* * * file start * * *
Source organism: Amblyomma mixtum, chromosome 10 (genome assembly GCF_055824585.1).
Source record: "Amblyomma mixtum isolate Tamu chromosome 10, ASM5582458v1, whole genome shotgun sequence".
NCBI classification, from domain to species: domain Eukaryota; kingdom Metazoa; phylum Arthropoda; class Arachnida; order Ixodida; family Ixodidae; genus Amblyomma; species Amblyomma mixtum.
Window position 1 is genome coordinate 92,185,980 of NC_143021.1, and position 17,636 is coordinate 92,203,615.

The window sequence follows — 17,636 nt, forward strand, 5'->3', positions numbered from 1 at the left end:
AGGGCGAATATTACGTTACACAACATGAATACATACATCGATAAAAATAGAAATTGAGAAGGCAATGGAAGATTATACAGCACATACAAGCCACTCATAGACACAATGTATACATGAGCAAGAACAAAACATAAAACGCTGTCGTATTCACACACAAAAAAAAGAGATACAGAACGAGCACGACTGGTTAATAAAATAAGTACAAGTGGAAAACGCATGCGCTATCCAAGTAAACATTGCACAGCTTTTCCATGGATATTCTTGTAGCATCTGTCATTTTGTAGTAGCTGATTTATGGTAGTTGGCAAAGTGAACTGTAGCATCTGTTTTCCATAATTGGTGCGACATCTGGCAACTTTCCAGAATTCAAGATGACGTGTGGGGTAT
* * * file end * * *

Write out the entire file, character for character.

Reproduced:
Source organism: Amblyomma mixtum, chromosome 10 (genome assembly GCF_055824585.1).
Source record: "Amblyomma mixtum isolate Tamu chromosome 10, ASM5582458v1, whole genome shotgun sequence".
NCBI classification, from domain to species: domain Eukaryota; kingdom Metazoa; phylum Arthropoda; class Arachnida; order Ixodida; family Ixodidae; genus Amblyomma; species Amblyomma mixtum.
Window position 1 is genome coordinate 92,185,980 of NC_143021.1, and position 17,636 is coordinate 92,203,615.

The window sequence follows — 17,636 nt, forward strand, 5'->3', positions numbered from 1 at the left end:
AGGGCGAATATTACGTTACACAACATGAATACATACATCGATAAAAATAGAAATTGAGAAGGCAATGGAAGATTATACAGCACATACAAGCCACTCATAGACACAATGTATACATGAGCAAGAACAAAACATAAAACGCTGTCGTATTCACACACAAAAAAAAGAGATACAGAACGAGCACGACTGGTTAATAAAATAAGTACAAGTGGAAAACGCATGCGCTATCCAAGTAAACATTGCACAGCTTTTCCATGGATATTCTTGTAGCATCTGTCATTTTGTAGTAGCTGATTTATGGTAGTTGGCAAAGTGAACTGTAGCATCTGTTTTCCATAATTGGTGCGACATCTGGCAACTTTCCAGAATTCAAGATGACGTGTGGGGTAT